Information about the physical properties (i.e. shape, size distribution, porosity, albedo) of the interplanetary dust particles is essential, together with the knowledge of their chemical composition and of their dynamics, to infer their origin, and to allow some comparisons between the different dust populations, which replenish the interplanetary dust cloud. The determination of the physical properties from dust samples analysis is restricted to interplanetary dust particles collected in the near-Earth environment, while the estimation of the physical properties by dust impact studies is mainly performed on-board satellites and space probes. The physical (and chemical) properties of dust particles belonging to still inaccessible regions of the interplanetary dust cloud can thus only be approached through observations of the light scattered (or emitted) by these particles.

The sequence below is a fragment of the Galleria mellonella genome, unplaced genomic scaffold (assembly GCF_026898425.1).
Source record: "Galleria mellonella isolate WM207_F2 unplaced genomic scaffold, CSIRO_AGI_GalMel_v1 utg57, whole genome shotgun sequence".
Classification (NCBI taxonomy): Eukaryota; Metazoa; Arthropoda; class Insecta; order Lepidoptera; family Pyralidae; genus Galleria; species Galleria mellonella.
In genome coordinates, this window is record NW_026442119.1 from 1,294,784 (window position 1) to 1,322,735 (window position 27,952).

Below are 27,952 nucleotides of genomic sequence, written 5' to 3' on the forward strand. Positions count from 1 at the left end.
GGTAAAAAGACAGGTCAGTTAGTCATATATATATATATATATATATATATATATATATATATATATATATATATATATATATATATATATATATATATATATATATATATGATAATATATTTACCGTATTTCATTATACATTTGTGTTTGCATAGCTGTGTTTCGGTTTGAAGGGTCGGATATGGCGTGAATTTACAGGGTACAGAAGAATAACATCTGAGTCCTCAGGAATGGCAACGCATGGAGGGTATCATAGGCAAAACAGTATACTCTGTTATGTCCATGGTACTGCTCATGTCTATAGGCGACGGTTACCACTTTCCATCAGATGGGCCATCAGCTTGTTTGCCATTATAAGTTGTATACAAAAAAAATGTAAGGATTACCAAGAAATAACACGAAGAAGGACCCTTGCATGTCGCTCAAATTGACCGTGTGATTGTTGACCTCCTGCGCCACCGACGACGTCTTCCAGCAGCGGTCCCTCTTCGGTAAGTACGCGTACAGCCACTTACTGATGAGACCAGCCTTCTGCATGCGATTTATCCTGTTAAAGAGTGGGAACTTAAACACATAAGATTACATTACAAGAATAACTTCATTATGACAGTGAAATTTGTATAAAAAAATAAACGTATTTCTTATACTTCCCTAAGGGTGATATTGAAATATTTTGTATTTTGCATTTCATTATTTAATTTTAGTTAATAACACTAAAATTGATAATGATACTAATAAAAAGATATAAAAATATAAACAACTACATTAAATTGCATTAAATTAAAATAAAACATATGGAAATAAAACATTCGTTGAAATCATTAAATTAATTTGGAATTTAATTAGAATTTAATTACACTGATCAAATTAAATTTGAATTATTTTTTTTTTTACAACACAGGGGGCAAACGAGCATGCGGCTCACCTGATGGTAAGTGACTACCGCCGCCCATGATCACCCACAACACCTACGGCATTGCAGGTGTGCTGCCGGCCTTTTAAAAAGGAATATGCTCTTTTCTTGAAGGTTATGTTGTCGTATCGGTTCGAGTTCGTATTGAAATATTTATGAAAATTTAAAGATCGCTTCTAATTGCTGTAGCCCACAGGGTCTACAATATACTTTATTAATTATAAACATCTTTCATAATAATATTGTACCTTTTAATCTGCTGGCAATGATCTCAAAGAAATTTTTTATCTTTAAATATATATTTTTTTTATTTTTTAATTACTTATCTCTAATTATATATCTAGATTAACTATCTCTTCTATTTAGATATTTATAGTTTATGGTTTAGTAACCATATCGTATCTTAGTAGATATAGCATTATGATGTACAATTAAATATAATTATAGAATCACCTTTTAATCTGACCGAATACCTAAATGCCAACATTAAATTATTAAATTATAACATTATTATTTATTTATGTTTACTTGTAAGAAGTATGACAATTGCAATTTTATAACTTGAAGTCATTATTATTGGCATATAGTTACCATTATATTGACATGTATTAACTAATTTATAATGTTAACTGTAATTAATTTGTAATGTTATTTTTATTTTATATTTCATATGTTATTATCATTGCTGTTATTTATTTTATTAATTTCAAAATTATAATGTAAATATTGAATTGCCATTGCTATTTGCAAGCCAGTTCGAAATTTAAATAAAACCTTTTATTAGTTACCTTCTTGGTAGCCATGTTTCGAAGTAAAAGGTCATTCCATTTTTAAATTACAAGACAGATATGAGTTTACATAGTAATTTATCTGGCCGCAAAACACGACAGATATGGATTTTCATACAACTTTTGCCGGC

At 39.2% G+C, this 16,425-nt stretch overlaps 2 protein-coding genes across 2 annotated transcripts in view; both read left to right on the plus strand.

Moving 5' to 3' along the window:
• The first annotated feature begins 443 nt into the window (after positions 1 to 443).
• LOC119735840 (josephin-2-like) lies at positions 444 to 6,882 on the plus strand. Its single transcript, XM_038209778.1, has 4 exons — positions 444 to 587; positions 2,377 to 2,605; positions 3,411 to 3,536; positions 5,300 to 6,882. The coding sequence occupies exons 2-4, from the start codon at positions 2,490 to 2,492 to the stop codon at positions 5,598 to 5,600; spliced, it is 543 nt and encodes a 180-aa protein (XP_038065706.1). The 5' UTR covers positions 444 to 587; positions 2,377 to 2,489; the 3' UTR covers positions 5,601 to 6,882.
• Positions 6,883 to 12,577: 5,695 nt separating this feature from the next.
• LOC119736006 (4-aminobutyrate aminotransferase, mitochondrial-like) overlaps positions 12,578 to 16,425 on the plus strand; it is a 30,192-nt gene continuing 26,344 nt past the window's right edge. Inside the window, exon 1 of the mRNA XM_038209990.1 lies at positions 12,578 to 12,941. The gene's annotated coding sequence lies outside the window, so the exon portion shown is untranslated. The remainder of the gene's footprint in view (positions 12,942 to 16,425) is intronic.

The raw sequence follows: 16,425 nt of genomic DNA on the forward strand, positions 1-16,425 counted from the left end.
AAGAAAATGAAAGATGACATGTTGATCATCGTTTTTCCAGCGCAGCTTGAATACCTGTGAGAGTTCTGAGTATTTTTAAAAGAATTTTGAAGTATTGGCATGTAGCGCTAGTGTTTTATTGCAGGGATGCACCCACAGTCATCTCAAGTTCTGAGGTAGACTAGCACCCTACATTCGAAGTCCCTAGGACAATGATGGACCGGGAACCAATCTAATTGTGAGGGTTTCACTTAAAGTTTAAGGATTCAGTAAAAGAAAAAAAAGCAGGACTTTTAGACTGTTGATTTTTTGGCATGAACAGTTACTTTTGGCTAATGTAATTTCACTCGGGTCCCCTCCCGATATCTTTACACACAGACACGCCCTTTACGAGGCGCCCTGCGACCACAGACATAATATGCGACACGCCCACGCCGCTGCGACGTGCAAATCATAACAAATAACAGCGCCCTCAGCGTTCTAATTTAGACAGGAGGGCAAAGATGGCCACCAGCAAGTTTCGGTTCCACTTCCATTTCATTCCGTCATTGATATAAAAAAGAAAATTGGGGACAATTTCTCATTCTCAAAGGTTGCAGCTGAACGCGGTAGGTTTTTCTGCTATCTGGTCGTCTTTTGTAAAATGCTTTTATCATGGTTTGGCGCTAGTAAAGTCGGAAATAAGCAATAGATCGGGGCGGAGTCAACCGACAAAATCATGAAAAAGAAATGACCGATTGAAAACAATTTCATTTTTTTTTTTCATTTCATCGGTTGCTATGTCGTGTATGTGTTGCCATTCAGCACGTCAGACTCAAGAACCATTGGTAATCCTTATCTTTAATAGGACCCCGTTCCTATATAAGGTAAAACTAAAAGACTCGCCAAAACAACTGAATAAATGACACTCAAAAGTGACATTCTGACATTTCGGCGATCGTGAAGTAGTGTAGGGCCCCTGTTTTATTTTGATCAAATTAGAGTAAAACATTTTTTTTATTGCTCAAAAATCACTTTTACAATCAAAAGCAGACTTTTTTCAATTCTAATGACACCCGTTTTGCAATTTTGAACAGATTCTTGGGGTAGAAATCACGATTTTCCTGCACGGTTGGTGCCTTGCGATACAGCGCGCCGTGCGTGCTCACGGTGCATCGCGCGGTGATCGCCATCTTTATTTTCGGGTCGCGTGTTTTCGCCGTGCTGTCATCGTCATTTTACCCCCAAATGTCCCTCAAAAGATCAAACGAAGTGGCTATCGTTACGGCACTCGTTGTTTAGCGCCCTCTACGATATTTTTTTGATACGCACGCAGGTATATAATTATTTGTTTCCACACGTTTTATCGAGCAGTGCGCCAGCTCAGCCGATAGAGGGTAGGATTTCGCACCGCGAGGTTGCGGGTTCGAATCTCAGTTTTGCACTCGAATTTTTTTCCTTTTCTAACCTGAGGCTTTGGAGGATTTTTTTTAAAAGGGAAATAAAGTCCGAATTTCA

This review first summarises the light scattering properties of the interplanetary dust, with emphasis on local information retrieved by inversion techniques. These scattering properties are then compared with those of other (real or virtual) dust particles. Finally, the various laboratory tools that allow light scattering measurements by dust clouds to be interpreted are presented, and the constraints that may be derived about the physical properties of interplanetary and cometary dust are discussed.

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